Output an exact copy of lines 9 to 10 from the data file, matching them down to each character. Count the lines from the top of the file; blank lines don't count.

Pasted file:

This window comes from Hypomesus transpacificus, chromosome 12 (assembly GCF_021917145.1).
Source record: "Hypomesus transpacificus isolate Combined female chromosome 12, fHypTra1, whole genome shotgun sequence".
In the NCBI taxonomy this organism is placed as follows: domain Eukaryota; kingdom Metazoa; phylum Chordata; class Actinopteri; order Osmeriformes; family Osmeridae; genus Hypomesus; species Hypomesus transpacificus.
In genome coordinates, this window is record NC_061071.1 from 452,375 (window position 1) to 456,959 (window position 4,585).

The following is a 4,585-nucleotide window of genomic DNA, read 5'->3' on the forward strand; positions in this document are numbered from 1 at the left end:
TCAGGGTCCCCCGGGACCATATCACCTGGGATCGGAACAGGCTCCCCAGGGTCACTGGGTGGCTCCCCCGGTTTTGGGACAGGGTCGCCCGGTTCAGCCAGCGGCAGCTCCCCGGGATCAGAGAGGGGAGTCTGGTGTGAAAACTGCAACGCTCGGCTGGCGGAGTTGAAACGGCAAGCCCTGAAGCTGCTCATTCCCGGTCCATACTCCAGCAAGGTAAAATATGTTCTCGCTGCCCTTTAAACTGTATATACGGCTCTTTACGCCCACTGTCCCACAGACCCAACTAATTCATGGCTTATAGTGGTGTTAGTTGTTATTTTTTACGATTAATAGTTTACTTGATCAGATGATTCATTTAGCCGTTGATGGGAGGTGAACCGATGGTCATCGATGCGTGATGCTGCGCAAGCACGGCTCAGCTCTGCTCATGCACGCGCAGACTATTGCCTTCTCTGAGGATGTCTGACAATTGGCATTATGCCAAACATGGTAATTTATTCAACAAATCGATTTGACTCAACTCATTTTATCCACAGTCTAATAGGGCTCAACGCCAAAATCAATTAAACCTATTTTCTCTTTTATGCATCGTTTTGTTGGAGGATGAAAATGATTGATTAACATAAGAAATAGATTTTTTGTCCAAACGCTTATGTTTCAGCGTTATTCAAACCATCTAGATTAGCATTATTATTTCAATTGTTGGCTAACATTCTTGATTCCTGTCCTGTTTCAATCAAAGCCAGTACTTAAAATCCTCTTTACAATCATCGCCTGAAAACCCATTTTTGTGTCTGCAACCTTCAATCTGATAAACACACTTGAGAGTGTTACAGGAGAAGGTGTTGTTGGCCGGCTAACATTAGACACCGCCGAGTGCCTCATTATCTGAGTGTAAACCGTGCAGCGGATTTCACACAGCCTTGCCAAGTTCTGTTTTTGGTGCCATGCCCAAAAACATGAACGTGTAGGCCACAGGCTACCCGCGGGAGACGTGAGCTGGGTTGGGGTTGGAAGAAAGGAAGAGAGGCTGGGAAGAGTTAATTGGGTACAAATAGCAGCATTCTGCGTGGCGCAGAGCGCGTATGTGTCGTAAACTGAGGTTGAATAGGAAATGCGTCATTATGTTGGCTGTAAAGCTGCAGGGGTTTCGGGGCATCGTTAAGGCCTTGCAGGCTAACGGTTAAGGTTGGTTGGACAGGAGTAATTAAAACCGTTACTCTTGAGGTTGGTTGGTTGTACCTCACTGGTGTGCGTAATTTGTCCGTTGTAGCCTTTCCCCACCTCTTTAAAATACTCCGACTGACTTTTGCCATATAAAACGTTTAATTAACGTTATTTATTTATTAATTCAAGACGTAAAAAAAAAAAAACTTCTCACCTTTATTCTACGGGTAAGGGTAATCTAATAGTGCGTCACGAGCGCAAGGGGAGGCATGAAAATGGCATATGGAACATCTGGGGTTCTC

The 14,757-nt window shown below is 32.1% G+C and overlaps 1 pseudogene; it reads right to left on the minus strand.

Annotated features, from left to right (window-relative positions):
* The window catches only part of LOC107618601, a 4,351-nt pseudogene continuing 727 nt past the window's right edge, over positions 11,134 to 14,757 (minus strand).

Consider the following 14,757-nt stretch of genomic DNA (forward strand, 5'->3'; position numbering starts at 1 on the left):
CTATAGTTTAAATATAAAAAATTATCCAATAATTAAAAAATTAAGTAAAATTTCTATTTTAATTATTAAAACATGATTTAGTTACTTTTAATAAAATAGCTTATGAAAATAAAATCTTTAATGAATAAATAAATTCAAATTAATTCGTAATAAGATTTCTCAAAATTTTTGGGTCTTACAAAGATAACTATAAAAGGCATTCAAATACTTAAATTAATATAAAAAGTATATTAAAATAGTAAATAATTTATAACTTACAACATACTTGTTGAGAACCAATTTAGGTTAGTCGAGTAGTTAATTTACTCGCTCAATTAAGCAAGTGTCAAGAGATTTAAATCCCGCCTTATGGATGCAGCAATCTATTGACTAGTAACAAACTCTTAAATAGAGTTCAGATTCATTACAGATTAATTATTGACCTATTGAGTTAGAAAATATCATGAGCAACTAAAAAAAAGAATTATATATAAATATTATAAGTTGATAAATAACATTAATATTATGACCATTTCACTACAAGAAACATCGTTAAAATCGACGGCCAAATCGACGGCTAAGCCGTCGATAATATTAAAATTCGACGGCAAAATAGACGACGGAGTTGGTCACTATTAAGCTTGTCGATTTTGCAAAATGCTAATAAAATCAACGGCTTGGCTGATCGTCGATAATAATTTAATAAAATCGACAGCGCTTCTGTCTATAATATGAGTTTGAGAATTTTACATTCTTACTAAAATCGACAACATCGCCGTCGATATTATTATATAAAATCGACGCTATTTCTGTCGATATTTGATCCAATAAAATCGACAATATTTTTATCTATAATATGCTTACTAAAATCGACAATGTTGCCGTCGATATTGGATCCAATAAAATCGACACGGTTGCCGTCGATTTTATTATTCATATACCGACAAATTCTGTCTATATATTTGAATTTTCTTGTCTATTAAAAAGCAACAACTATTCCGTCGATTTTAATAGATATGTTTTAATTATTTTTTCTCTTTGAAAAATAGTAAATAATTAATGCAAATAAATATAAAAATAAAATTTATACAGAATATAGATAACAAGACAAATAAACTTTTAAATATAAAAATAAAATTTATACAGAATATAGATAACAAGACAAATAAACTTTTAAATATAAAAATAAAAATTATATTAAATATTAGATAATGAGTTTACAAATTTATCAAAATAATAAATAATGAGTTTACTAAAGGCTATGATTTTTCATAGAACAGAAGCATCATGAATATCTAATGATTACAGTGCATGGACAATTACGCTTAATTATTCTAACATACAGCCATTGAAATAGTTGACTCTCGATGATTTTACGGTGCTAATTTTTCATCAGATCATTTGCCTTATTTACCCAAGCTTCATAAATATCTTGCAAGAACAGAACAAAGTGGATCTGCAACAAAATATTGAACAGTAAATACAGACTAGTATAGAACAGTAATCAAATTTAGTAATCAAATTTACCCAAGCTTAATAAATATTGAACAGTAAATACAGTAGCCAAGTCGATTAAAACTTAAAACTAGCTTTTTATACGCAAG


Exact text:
* The window catches only part of LOC107618601, a 4,351-nt pseudogene continuing 727 nt past the window's right edge, over positions 11,134 to 14,757 (minus strand).

Consider the following 14,757-nt stretch of genomic DNA (forward strand, 5'->3'; position numbering starts at 1 on the left):